Iraq’s Persian Gulf neighbors supported the U.S. invasion of Iraq in order to preserve the status quo--a weak and self-absorbed Iraq--rather than to impose a new one. However, the overthrow of Saddam Hussein and its aftermath have not brought stability to the Gulf States as much as they have shifted the most serious challenges from external threats (of a hostile Baghdad) to internal threats (the threat of conflict spillover from Iraq).

This report is a part of the Iraq and Its Neighbors series.

Summary

  • Iraq’s Persian Gulf neighbors supported the U.S. invasion of Iraq in order to preserve the status quo--a weak and self-absorbed Iraq--rather than to impose a new one. However, the overthrow of Saddam Hussein and its aftermath have not brought stability to the Gulf States as much as they have shifted the most serious challenges from external threats (of a hostile Baghdad) to internal threats (the threat of conflict spillover from Iraq).
  • Kuwait fears the growth of Iranian influence in Iraq and the possibility that Iraqi Shia unrest will spill across its own borders. Although many Kuwaitis question the wisdom and capacity of the United States in managing Iraq’s internal problems, Kuwait has provided significant support to U.S. military action in Iraq and the country’s reconstruction efforts.
  • Qatar has supported U.S. military actions in Iraq by hosting the U.S. Central Command but still maintains the perception of nonalignment. For example, Doha hosts prominent former Iraqi Baathists, not to mention Saddam’s own family members.
  • The interest of the United Arab Emirates (UAE) in Iraq is secondary to its concern over Iran, with which it has a long-standing dispute over ownership of three islands in the Gulf. The unresolved dispute with Tehran over the islands heightens the UAE’s concerns about the rising Iranian influence in Iraq.
  • To bolster its relationship with the United States, the UAE offered training to hundreds of Iraqi troops and police recruits in 2004–2005, hosted the first Preparatory Group Meeting for the International Compact with Iraq in September 2006, and funded reconstruction efforts in Iraq through the United Nations and the World Bank.
  • On post-Saddam regional security issues, member states of the Gulf Cooperation Council (GCC) seem to be more “market takers” than “market makers,” showing little inclination to shape the nature of a larger and potentially more powerful neighbor. Instead, they are focused on immediate choices for calibrating a proper relationship with Washington in a way that accommodates many other important relationships.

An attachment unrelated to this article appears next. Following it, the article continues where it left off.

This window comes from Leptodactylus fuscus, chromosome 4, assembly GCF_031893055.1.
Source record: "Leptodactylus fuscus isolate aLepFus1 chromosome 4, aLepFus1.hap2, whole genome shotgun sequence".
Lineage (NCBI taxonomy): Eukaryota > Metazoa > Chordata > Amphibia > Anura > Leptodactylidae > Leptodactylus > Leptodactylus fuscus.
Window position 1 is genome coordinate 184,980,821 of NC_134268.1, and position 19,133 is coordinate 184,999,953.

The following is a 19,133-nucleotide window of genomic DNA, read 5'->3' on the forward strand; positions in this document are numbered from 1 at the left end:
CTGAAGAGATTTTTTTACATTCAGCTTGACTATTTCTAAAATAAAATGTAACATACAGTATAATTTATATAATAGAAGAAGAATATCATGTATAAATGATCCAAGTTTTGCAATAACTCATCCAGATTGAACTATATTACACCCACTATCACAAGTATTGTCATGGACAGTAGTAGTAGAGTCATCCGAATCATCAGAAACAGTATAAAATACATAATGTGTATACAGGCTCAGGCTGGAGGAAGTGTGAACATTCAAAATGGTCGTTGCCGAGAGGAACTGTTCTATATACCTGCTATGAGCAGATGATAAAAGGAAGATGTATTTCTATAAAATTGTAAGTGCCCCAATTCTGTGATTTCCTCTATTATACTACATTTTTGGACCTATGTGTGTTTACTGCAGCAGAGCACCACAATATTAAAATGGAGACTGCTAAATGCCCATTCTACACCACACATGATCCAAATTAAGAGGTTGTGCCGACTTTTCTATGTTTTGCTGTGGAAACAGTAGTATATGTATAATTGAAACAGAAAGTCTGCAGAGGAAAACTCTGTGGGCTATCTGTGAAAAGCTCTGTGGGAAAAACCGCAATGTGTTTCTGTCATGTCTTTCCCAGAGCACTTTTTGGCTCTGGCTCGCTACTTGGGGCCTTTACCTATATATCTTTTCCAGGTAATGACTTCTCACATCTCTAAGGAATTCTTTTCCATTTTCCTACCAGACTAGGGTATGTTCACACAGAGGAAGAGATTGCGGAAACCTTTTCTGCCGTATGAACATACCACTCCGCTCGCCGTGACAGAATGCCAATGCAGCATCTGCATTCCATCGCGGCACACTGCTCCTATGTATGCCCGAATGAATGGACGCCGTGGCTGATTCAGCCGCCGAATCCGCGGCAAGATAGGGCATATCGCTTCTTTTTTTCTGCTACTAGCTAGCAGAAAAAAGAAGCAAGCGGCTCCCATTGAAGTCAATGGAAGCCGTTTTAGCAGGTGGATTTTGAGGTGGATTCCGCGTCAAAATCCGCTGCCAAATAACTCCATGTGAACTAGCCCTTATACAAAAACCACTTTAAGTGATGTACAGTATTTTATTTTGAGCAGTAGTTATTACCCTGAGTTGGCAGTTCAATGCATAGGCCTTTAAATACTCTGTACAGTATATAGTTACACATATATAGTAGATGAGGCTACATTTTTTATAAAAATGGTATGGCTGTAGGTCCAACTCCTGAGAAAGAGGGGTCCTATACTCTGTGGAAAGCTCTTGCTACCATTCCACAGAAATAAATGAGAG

About the Report

Iraq’s neighbors are playing a major role—both positive and negative—in the country’s worsening crisis. As part of the Institute’s Iraq and Its Neighbors project, a group of leading specialists on the geopolitics of the region is assessing the interests and influence of the countries surrounding Iraq and the impact on U.S. bilateral relations. The Institute is also sponsoring high-level, nonofficial dialogue between Iraqi national security and foreign policy officials and their counterparts from the neighboring countries. The Marmara Declaration, released after the Institute’s most recent dialogue in Istanbul, sets forth a framework for a regional peace process. Jon Alterman’s report on the Gulf States is the fifth in a series of special reports sponsored by the Iraq and Its Neighbors project; Steve Simon’s study on Syria will be published in the coming months. Scott Lasensky, senior research associate at the Institute’s Center for Conflict Analysis and Prevention and adjunct professor of government at Georgetown University, directs the Iraq and Its Neighbors project and authored the report on Jordan. Peter Pavilionis is the series editor.

Jon B. Alterman is a senior fellow and director of the Middle East Program at the Center for Strategic and International Studies (CSIS) in Washington, D.C. Before joining CSIS, he was a member of the U.S. State Department’s Policy Planning Staff and program officer at the U.S. Institute of Peace. He also served as an expert on regional affairs for the Iraq Study Group, which was facilitated by USIP. Additional research for the report was provided by Hesham Sallam and Gregory Brosman at USIP and CSIS, respectively.

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